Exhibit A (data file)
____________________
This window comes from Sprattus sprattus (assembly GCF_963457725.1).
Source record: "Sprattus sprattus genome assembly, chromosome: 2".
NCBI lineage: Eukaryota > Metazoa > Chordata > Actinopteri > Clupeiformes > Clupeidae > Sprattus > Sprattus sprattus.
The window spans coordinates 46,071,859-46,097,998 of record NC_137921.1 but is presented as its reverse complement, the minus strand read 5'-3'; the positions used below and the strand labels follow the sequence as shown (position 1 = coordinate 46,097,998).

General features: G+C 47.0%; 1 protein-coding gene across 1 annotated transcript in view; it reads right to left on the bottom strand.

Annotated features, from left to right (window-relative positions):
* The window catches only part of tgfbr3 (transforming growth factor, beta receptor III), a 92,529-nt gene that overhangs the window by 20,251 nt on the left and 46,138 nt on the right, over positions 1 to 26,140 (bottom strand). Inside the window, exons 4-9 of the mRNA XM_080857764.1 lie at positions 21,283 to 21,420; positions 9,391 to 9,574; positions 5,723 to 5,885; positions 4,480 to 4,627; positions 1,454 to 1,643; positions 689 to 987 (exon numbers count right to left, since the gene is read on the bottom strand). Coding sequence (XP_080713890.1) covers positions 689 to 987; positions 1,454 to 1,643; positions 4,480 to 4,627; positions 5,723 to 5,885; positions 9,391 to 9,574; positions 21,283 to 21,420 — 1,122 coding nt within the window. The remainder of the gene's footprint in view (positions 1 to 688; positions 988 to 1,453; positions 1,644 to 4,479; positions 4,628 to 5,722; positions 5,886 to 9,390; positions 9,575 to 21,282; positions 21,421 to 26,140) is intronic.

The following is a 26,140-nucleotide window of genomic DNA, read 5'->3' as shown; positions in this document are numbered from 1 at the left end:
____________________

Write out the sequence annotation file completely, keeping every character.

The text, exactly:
This window comes from Sprattus sprattus (assembly GCF_963457725.1).
Source record: "Sprattus sprattus genome assembly, chromosome: 2".
NCBI lineage: Eukaryota > Metazoa > Chordata > Actinopteri > Clupeiformes > Clupeidae > Sprattus > Sprattus sprattus.
The window spans coordinates 46,071,859-46,097,998 of record NC_137921.1 but is presented as its reverse complement, the minus strand read 5'-3'; the positions used below and the strand labels follow the sequence as shown (position 1 = coordinate 46,097,998).

General features: G+C 47.0%; 1 protein-coding gene across 1 annotated transcript in view; it reads right to left on the bottom strand.

Annotated features, from left to right (window-relative positions):
* The window catches only part of tgfbr3 (transforming growth factor, beta receptor III), a 92,529-nt gene that overhangs the window by 20,251 nt on the left and 46,138 nt on the right, over positions 1 to 26,140 (bottom strand). Inside the window, exons 4-9 of the mRNA XM_080857764.1 lie at positions 21,283 to 21,420; positions 9,391 to 9,574; positions 5,723 to 5,885; positions 4,480 to 4,627; positions 1,454 to 1,643; positions 689 to 987 (exon numbers count right to left, since the gene is read on the bottom strand). Coding sequence (XP_080713890.1) covers positions 689 to 987; positions 1,454 to 1,643; positions 4,480 to 4,627; positions 5,723 to 5,885; positions 9,391 to 9,574; positions 21,283 to 21,420 — 1,122 coding nt within the window. The remainder of the gene's footprint in view (positions 1 to 688; positions 988 to 1,453; positions 1,644 to 4,479; positions 4,628 to 5,722; positions 5,886 to 9,390; positions 9,575 to 21,282; positions 21,421 to 26,140) is intronic.

The following is a 26,140-nucleotide window of genomic DNA, read 5'->3' as shown; positions in this document are numbered from 1 at the left end: